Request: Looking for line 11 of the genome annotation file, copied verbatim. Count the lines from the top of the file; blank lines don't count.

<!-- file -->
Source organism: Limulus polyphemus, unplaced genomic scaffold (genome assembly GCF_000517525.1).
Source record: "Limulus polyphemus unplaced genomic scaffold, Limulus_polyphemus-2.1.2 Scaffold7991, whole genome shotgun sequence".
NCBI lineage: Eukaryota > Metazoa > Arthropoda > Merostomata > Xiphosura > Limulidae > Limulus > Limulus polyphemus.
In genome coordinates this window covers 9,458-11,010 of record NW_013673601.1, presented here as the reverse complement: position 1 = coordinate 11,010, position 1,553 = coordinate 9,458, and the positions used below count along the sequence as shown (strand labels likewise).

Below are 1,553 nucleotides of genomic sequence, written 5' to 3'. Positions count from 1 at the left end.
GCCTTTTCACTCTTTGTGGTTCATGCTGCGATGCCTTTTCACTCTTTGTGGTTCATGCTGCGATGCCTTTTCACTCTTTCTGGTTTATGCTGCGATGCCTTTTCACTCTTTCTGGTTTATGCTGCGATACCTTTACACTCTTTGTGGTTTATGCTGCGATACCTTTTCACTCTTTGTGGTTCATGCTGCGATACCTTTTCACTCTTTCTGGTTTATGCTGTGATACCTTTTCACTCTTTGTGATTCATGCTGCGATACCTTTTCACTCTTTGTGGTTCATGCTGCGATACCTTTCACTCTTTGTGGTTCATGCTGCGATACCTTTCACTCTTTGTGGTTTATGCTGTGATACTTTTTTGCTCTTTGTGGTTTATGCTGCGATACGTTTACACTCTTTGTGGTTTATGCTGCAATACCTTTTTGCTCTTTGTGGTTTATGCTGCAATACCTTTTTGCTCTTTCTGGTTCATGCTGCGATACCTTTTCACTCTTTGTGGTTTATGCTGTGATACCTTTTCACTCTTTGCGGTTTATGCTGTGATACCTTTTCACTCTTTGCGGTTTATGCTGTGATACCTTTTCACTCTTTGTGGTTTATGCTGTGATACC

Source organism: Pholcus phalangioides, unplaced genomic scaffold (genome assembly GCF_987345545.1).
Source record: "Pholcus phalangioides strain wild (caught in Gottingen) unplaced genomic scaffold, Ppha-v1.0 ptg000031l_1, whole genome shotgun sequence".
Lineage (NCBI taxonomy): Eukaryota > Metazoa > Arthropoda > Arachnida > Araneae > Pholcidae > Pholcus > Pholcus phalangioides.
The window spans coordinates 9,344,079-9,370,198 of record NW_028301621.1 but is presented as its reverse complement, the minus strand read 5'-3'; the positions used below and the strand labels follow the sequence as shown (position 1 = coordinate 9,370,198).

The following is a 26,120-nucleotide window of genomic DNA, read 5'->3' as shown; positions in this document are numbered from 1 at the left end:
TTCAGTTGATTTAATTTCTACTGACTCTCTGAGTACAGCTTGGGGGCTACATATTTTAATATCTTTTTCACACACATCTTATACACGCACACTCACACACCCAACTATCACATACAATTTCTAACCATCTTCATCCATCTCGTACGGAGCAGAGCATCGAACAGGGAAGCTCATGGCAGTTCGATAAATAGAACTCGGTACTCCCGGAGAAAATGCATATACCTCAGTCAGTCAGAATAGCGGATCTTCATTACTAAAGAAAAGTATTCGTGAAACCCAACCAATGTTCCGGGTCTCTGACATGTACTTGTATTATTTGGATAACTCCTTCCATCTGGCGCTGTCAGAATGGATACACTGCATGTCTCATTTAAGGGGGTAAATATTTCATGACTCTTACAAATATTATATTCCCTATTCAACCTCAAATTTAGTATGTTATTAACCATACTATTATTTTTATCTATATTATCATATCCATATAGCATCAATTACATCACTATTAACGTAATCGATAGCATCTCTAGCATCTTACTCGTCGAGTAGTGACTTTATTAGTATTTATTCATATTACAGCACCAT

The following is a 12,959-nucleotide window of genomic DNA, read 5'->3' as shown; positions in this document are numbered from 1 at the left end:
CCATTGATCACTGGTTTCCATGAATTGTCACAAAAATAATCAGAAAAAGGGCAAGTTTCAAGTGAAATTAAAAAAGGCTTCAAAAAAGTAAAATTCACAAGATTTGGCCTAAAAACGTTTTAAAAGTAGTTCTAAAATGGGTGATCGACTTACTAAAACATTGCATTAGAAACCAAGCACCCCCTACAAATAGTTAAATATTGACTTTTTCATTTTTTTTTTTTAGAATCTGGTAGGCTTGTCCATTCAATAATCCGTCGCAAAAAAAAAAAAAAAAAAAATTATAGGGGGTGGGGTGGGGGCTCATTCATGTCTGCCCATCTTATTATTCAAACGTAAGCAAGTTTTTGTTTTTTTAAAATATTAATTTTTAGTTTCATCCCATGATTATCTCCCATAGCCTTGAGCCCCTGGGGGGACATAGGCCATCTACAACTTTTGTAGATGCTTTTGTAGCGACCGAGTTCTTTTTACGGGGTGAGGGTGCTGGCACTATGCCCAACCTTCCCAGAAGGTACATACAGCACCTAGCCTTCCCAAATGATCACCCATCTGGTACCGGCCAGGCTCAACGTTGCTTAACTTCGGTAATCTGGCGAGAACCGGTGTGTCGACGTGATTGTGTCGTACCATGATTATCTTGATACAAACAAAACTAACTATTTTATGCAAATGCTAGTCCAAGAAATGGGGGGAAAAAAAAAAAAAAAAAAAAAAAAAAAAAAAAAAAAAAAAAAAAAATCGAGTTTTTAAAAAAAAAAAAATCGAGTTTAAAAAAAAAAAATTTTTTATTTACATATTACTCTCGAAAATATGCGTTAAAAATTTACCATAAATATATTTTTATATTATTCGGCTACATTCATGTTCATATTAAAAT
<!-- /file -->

The following is a 26,120-nucleotide window of genomic DNA, read 5'->3' as shown; positions in this document are numbered from 1 at the left end: